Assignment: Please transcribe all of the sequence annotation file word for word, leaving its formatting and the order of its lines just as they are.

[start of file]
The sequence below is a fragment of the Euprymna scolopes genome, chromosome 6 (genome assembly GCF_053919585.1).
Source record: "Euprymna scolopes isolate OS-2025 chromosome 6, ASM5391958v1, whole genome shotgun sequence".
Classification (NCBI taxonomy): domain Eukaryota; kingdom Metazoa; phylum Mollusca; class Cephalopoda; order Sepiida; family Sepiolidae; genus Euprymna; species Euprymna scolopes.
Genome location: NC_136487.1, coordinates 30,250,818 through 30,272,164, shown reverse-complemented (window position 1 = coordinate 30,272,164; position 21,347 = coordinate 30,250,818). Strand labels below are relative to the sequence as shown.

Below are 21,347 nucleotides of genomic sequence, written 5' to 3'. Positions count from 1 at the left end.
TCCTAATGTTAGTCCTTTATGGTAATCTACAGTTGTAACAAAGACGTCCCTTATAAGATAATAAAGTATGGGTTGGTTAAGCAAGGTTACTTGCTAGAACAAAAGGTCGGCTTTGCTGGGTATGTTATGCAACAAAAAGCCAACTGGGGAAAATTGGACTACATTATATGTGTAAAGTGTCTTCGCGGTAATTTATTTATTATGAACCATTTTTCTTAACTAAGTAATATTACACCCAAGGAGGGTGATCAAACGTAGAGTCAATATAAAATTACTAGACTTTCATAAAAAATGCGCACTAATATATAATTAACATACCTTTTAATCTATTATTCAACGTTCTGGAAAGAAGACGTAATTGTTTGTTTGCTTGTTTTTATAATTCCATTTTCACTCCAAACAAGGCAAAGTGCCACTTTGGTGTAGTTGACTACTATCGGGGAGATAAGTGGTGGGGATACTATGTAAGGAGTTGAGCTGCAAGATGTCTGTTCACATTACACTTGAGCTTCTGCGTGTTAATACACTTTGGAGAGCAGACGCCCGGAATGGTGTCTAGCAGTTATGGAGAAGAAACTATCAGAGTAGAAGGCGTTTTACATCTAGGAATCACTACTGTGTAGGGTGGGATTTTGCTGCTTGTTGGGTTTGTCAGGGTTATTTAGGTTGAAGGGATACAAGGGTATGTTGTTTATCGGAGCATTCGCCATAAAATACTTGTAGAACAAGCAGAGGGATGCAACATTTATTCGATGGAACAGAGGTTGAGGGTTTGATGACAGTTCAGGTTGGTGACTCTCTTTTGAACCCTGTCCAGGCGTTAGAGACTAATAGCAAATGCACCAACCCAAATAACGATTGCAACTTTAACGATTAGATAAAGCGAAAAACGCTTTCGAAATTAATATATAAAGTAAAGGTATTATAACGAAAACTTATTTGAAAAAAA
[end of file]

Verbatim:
The sequence below is a fragment of the Euprymna scolopes genome, chromosome 6 (genome assembly GCF_053919585.1).
Source record: "Euprymna scolopes isolate OS-2025 chromosome 6, ASM5391958v1, whole genome shotgun sequence".
Classification (NCBI taxonomy): domain Eukaryota; kingdom Metazoa; phylum Mollusca; class Cephalopoda; order Sepiida; family Sepiolidae; genus Euprymna; species Euprymna scolopes.
Genome location: NC_136487.1, coordinates 30,250,818 through 30,272,164, shown reverse-complemented (window position 1 = coordinate 30,272,164; position 21,347 = coordinate 30,250,818). Strand labels below are relative to the sequence as shown.

Below are 21,347 nucleotides of genomic sequence, written 5' to 3'. Positions count from 1 at the left end.
TCCTAATGTTAGTCCTTTATGGTAATCTACAGTTGTAACAAAGACGTCCCTTATAAGATAATAAAGTATGGGTTGGTTAAGCAAGGTTACTTGCTAGAACAAAAGGTCGGCTTTGCTGGGTATGTTATGCAACAAAAAGCCAACTGGGGAAAATTGGACTACATTATATGTGTAAAGTGTCTTCGCGGTAATTTATTTATTATGAACCATTTTTCTTAACTAAGTAATATTACACCCAAGGAGGGTGATCAAACGTAGAGTCAATATAAAATTACTAGACTTTCATAAAAAATGCGCACTAATATATAATTAACATACCTTTTAATCTATTATTCAACGTTCTGGAAAGAAGACGTAATTGTTTGTTTGCTTGTTTTTATAATTCCATTTTCACTCCAAACAAGGCAAAGTGCCACTTTGGTGTAGTTGACTACTATCGGGGAGATAAGTGGTGGGGATACTATGTAAGGAGTTGAGCTGCAAGATGTCTGTTCACATTACACTTGAGCTTCTGCGTGTTAATACACTTTGGAGAGCAGACGCCCGGAATGGTGTCTAGCAGTTATGGAGAAGAAACTATCAGAGTAGAAGGCGTTTTACATCTAGGAATCACTACTGTGTAGGGTGGGATTTTGCTGCTTGTTGGGTTTGTCAGGGTTATTTAGGTTGAAGGGATACAAGGGTATGTTGTTTATCGGAGCATTCGCCATAAAATACTTGTAGAACAAGCAGAGGGATGCAACATTTATTCGATGGAACAGAGGTTGAGGGTTTGATGACAGTTCAGGTTGGTGACTCTCTTTTGAACCCTGTCCAGGCGTTAGAGACTAATAGCAAATGCACCAACCCAAATAACGATTGCAACTTTAACGATTAGATAAAGCGAAAAACGCTTTCGAAATTAATATATAAAGTAAAGGTATTATAACGAAAACTTATTTGAAAAAAA